New Terry Fox Tribute in Richmond Hill
Lieutenant Governor Elizabeth Dowdeswell, Premier Kathleen Wynne and Richmond Hill Mayor Dave Barrow unveiled Richmond Hill’s Tribute to Terry Fox at a community celebration on September 12. The Tribute, a bronze statue of Terry Fox, celebrates his amazing journey of 5,373 kilometres over 143 days in 1980. His route included running north on Yonge Street, past the location of Richmond Hill’s Tribute.
“It is a very proud day for the Town of Richmond Hill to honour Terry Fox, a true Canadian hero and commemorate the 35th anniversary of the Marathon of Hope,” said Mayor Barrow. “Residents set the direction for our Tribute and it is truly spectacular.”
The statue was created by internationally-acclaimed artist Radoslaw Kudlinski in collaboration with Anna Passakas. Kudlinski and Passakas form the art collective Blue Republic. More than 700 residents participated in public consultations which determined that the community wanted a realistic, traditional representation of Terry Fox.
“The sculpture I created shows Terry running his Marathon of Hope, a young athlete, committed to his epic undertaking of raising funds for cancer research despite losing his leg,” said Kudlinski. “His courage and perseverance inspired, and continues to inspire, countless individuals.”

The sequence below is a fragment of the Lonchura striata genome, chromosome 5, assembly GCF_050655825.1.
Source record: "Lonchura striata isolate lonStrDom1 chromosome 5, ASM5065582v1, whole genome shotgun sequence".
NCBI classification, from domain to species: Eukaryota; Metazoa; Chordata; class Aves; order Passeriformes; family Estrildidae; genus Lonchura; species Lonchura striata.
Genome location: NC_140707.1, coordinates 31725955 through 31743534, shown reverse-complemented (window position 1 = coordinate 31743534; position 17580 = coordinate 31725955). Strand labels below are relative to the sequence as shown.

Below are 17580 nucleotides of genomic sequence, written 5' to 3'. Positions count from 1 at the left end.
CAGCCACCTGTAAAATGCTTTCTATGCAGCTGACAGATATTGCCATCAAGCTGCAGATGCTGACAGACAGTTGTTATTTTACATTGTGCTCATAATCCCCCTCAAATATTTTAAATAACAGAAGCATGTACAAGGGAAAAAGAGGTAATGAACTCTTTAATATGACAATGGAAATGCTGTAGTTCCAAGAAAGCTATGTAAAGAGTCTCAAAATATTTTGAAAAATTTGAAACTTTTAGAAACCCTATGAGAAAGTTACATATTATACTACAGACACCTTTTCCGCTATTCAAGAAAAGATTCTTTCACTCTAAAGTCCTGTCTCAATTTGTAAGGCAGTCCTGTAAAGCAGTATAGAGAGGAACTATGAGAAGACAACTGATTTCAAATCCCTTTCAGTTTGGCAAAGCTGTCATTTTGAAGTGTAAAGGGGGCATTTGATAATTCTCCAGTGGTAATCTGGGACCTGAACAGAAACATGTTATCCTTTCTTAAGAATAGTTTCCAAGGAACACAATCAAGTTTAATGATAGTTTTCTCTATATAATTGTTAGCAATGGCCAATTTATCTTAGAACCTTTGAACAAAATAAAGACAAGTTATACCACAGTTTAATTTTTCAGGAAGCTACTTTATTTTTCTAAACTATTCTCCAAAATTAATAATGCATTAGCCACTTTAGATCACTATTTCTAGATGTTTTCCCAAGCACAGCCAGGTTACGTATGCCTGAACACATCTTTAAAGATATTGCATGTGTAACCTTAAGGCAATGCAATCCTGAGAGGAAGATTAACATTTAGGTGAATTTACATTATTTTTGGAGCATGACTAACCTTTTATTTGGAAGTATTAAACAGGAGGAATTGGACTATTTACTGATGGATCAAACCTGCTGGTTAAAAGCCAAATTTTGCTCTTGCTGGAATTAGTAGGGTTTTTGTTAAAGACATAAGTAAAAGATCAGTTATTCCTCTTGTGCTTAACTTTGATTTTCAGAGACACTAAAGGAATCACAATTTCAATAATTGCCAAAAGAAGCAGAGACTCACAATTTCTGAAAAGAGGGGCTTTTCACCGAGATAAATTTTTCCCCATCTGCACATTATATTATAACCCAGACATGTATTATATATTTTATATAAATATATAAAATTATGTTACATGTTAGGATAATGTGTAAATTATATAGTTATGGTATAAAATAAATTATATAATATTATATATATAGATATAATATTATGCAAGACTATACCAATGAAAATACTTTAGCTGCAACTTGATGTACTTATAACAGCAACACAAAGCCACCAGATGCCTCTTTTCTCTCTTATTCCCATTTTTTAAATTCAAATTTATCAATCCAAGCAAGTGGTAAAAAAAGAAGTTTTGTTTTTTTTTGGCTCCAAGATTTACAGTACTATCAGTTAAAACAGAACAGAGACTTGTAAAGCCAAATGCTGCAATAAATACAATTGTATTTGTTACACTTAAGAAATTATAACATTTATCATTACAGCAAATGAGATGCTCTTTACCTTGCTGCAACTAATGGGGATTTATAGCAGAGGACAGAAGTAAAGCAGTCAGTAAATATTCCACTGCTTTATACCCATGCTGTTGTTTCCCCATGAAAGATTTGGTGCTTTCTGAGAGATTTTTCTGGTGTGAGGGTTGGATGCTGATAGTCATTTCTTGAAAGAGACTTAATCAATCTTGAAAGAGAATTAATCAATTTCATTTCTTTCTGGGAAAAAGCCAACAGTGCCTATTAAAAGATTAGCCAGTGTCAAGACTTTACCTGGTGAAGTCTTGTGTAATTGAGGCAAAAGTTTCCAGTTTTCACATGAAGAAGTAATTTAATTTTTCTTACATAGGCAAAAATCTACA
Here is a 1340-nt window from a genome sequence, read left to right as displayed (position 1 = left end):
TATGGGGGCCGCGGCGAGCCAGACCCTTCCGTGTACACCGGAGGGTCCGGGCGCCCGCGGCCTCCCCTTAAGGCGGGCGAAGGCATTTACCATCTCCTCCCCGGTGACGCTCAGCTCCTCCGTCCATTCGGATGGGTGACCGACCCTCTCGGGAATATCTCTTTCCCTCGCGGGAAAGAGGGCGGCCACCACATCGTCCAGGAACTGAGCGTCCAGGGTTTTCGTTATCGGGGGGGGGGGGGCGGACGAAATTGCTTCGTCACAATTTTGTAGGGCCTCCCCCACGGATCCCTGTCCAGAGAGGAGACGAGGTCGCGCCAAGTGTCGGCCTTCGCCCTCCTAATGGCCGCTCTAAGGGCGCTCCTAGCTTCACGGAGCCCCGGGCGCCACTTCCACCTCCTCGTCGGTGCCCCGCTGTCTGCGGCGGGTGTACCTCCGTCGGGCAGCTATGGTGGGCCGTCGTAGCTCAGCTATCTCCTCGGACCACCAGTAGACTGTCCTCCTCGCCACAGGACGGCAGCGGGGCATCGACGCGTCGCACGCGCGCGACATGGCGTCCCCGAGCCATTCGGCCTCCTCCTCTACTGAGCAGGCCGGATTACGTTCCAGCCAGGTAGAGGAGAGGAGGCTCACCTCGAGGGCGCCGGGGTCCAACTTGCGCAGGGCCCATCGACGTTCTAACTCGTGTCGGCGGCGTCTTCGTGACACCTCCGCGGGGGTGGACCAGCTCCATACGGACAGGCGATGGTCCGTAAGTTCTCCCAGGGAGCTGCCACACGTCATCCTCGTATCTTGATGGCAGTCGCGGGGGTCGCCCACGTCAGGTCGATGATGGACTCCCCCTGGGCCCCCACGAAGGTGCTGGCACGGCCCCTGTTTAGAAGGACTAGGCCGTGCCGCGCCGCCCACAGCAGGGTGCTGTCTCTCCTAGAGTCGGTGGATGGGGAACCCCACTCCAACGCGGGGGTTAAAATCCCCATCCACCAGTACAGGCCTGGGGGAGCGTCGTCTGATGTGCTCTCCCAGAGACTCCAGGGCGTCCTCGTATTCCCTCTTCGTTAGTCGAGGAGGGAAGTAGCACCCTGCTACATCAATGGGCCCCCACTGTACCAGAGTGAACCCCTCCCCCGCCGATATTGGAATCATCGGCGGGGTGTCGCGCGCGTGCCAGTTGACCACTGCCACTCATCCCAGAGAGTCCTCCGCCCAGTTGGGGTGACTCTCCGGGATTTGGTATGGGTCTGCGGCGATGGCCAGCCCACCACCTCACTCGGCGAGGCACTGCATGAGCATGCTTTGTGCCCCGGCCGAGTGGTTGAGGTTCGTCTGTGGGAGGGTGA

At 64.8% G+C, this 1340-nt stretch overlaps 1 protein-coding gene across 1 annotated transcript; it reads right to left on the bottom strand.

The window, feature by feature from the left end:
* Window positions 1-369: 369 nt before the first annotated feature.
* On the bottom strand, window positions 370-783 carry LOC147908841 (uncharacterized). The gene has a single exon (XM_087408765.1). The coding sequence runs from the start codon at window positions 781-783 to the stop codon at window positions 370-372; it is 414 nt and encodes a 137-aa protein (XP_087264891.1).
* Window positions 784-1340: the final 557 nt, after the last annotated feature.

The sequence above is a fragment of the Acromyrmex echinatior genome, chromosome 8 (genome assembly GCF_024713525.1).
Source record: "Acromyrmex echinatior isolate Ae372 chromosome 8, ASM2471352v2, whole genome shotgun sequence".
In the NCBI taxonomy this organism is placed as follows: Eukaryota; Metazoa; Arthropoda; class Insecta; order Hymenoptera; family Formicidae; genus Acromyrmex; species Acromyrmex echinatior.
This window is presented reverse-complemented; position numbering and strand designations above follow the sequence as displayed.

The statue stands in Ransom Park, which was redesigned to honour Terry Fox. The park features a Corten steel wall with the words of Richmond Hill residents in response to the question “What does Terry Fox mean to you?” A second wall displays Terry’s route across Canada during the Marathon of Hope. A metal ribbon winds through the concrete pathway in the park, representing Terry’s planned journey from Newfoundland to British Columbia. The ribbon’s appearance changes part way across the park, symbolizing the end of Terry’s marathon in Thunder Bay.
Fred Fox, Terry Fox’s brother, worked with Richmond Hill staff throughout the development of the Tribute. “I briefly visited Ransom Park, the location of the Richmond Hill Terry Fox Tribute, with my brother and sister, Darrell and Judi, last fall,” said Fox. “I found it interesting to imagine how the park would look a year later, but also what it might have been like for Terry running up Yonge Street through Richmond Hill. He was now heading north out of southern Ontario, a mental milestone of getting closer to home.”
Terry Fox was diagnosed with cancer as a teenager and had his right leg amputated. Wanting to support cancer research, he went on to inspire cancer patients and Canadians alike by running across Canada to raise awareness and funding. His Marathon of Hope began on April 12, 1980 in Newfoundland, and sadly, it ended in Thunder Bay on September 1 because cancer had spread to his lungs. Terry Fox passed away the following year, in 1981. As Terry’s legacy continues through annual Terry Fox Runs and the work of the Terry Fox Foundation, more than $700 million has been raised worldwide for cancer research.
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